Envy is not an admirable trait but I have to confess that at this time of year, when gardeners even a short distance to the south of me are picking daffodils and beginning to smell the roses, I am envious. Here, in Quebec’s Eastern Townships, patches of snow are still much in evidence and where the snow has melted, the ground is soggy, squelching underfoot.
Yesterday, though, my heart brightened when I saw the first crocus in bloom.
I agree, these little blossoms are nothing when compared to the swathes of colour I see from gardens in England or British Columbia or states in the U.S. southeast. Or with the extraordinary display of Texas bluebells that I was looking forward to seeing in April, when I was scheduled to speak in Austin. (Check out Pam Penick’s blog here for some fabulous photos of what I might have seen.) Still, even these modest displays say that spring will come, even this year when so many around the world are suffering, sick and dying.
So I rejoice in the crocus and in the snowdrops that are blooming everywhere.
The daffodil foliage just beginning to emerge lifts my spirits.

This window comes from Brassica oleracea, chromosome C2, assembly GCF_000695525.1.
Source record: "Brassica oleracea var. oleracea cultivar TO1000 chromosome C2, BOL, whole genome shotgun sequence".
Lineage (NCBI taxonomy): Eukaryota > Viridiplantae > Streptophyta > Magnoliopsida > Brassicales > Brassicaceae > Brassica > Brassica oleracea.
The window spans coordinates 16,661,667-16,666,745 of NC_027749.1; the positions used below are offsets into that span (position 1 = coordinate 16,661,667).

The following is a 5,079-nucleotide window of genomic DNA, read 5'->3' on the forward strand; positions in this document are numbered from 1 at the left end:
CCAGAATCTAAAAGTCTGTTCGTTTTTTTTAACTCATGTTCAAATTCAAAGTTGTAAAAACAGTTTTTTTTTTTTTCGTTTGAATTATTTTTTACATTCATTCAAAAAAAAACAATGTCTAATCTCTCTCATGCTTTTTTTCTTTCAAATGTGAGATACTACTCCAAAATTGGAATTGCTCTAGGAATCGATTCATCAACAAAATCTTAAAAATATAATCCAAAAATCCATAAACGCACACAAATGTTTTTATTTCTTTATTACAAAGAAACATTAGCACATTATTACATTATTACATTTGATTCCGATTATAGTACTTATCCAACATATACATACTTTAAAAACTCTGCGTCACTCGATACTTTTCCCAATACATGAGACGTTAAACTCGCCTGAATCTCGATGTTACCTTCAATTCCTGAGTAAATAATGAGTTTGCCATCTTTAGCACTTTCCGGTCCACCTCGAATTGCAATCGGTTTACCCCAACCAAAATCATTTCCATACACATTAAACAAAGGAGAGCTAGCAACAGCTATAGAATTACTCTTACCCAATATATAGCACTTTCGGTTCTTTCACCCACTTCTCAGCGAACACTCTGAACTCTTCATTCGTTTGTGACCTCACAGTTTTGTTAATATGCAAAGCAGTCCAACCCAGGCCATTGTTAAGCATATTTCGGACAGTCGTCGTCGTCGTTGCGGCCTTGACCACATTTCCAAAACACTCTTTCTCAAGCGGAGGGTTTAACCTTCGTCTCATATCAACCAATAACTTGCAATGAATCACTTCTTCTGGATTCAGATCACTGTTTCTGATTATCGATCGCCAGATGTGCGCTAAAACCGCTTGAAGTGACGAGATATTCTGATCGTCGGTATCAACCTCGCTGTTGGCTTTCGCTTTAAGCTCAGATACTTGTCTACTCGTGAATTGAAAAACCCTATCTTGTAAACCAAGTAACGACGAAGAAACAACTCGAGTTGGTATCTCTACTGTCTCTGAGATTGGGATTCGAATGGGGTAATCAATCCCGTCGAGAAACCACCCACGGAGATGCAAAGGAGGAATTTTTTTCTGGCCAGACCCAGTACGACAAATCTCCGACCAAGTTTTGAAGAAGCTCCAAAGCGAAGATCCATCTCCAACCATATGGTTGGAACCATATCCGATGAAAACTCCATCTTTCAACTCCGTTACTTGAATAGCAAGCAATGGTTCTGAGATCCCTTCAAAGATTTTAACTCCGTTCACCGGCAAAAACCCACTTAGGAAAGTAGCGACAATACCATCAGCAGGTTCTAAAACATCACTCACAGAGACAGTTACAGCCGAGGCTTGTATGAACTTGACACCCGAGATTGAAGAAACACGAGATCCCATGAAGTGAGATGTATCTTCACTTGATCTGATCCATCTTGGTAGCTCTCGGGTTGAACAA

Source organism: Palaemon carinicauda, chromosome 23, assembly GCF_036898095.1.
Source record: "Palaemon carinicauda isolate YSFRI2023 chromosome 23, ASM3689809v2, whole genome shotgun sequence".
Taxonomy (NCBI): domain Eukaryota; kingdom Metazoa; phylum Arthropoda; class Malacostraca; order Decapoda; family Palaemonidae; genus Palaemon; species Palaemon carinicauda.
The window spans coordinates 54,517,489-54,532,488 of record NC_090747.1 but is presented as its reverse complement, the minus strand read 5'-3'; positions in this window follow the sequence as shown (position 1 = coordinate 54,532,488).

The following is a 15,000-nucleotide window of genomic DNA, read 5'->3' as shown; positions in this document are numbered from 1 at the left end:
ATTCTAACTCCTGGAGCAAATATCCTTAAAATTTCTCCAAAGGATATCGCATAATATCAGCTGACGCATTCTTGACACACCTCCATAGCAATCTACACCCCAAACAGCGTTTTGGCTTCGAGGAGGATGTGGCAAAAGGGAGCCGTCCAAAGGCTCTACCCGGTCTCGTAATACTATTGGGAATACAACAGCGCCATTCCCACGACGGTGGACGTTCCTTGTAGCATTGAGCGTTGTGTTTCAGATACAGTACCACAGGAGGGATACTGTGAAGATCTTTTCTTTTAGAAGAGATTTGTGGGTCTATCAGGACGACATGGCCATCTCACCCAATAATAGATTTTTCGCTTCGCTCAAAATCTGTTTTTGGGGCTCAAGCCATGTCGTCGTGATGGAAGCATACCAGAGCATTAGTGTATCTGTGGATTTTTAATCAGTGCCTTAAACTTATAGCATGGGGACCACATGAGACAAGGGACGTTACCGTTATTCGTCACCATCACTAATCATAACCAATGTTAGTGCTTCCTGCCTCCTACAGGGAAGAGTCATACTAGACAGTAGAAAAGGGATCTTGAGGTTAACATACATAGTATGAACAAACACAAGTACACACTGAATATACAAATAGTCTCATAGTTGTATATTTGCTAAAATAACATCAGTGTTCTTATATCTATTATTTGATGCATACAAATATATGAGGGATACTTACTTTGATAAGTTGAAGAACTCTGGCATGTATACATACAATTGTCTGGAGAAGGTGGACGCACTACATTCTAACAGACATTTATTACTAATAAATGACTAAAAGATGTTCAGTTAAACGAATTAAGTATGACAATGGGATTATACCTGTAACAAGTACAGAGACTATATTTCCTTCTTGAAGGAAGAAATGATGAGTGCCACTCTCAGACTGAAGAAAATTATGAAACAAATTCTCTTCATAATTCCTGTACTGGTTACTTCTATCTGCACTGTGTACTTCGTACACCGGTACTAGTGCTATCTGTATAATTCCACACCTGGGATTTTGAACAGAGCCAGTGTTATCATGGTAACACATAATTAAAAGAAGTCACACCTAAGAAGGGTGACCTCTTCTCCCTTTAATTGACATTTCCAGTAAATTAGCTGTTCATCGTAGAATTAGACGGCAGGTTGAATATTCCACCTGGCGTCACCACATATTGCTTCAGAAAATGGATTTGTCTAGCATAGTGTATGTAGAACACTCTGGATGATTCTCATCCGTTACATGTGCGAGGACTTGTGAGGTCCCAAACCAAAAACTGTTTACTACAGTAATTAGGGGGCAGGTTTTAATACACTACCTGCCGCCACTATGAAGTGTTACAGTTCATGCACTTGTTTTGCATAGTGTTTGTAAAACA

In the woods, the snow cover is still heavy in spots, but even there it is beginning to melt.
Water is pouring over the waterfall, as more snow upstream melts.
So spring is definitely on its way. All I can say is, hurry up, please!
Is less more? I associate the familiar phrase with Ludwig Mies van der Rohe, one of the founders of modern architecture and a proponent of simplicity of style. But when I went to confirm this, I found to my surprise that the phrase was first used in print in Andrea del Sarto, a poem by Robert Browning. Who strive - you don't know how the others strive To paint a little thing like that you smeared Carelessly passing with your robes afloat,- Yet do much less, so much less, Someone
Folk wisdom in Canada says that it is safe to plant tender annuals after May 24. Why that date? Because it's Queen Victoria's birthday. (Don't ask, it makes no sense....) Generally, this is a safe guideline. But day before yesterday, on May 25, it snowed. It was cold -- almost freezing, in fact. And we lost power for 16 hours. Not fun. Snow on the windshield: unbelievable! Yup, it's May 25. In the garden, Daphne 'Carol Mackie' was in bloom. The photo below isn't great. I'm including it because of
“Landscape is history made visible,” said J.B. Jackson, the American cultural geographer. I subscribe wholeheartedly to this idea. Every piece of land has a history. Glen Villa has lots – in fact, you almost trip over it here. The waterfall, for instance, started life over a century ago, when a stream coming down through the woods was dammed to provide power for a sawmill. The waterfall at Glen Villa Every gardener may not want to make history visible in their gardens, but